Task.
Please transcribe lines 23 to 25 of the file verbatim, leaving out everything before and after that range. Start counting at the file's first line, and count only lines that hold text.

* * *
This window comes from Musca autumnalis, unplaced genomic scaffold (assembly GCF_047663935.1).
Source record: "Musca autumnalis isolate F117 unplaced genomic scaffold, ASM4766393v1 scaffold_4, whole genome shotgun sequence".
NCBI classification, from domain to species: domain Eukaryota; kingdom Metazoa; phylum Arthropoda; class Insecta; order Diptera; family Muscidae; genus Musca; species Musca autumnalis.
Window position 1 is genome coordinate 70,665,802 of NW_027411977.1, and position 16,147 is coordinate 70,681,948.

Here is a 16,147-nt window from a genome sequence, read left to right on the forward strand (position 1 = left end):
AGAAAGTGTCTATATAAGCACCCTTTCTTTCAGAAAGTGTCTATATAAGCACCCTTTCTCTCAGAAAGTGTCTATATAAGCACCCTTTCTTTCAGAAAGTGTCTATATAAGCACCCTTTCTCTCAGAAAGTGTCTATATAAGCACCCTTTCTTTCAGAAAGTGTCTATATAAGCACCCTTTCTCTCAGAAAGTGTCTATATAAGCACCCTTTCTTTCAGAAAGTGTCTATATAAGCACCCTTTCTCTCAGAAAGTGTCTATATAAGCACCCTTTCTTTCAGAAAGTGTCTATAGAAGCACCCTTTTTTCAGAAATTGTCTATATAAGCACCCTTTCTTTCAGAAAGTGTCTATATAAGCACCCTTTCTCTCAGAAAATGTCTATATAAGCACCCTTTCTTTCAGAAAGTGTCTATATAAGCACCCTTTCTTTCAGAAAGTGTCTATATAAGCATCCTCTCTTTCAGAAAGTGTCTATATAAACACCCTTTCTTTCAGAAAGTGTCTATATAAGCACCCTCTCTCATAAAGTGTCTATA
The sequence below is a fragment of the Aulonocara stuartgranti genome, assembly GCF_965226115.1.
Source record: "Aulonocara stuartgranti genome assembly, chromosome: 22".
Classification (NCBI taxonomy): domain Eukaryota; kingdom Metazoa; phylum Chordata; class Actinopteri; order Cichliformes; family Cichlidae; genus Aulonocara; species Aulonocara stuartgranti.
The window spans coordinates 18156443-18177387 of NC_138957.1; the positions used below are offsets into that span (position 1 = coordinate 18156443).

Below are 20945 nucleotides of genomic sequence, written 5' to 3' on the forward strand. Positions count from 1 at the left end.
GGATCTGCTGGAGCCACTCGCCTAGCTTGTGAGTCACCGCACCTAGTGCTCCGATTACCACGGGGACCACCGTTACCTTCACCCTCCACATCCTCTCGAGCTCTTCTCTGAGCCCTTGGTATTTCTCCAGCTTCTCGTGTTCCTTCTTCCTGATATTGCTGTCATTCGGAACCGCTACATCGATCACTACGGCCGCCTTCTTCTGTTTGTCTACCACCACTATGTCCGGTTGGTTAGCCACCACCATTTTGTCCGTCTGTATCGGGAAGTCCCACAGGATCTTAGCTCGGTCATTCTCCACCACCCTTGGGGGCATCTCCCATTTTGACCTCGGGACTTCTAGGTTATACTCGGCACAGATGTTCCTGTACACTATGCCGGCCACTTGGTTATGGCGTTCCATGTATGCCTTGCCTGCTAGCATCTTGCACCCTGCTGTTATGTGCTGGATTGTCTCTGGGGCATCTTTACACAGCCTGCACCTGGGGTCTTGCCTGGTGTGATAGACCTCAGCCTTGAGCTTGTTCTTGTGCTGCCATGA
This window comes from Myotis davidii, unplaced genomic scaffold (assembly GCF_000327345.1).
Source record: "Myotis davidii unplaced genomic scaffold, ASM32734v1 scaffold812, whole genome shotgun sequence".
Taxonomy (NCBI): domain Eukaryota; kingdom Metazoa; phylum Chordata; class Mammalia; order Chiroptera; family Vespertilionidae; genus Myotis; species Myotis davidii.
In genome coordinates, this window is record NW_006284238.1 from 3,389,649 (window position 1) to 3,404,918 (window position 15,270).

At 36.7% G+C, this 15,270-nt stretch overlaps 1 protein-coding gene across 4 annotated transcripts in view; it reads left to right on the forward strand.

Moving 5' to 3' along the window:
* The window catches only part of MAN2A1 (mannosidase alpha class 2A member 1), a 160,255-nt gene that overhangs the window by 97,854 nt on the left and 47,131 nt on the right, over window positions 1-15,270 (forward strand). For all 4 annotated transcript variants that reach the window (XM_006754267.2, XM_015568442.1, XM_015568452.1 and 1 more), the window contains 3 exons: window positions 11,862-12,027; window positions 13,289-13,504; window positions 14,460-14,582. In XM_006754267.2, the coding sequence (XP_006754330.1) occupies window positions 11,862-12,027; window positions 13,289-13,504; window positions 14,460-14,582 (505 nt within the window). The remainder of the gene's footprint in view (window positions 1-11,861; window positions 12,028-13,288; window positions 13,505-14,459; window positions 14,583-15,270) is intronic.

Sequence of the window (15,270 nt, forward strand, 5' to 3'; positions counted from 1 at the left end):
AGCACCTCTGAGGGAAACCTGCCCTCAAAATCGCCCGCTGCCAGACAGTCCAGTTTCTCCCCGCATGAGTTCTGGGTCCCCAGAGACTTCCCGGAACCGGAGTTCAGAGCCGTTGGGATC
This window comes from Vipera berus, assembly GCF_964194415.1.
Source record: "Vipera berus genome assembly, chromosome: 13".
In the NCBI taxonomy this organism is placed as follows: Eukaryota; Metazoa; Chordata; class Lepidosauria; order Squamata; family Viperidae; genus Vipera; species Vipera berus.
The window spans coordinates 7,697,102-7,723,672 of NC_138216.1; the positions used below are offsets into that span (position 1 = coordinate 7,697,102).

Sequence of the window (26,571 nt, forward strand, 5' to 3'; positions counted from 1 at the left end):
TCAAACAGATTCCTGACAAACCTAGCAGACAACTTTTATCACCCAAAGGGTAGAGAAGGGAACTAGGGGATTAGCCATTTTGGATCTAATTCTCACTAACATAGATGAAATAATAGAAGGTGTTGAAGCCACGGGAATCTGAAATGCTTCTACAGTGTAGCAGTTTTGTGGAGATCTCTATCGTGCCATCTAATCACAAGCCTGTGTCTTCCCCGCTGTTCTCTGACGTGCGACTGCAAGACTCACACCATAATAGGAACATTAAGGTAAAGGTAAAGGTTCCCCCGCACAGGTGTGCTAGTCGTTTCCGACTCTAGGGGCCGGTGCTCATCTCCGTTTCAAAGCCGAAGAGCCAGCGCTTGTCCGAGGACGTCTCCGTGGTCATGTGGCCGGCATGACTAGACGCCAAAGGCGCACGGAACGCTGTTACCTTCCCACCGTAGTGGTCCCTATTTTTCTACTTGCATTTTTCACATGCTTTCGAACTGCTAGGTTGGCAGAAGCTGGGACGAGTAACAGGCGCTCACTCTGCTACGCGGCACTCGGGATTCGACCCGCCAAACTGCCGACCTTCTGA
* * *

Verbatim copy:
Source record: "Vipera berus genome assembly, chromosome: 13".
In the NCBI taxonomy this organism is placed as follows: Eukaryota; Metazoa; Chordata; class Lepidosauria; order Squamata; family Viperidae; genus Vipera; species Vipera berus.
The window spans coordinates 7,697,102-7,723,672 of NC_138216.1; the positions used below are offsets into that span (position 1 = coordinate 7,697,102).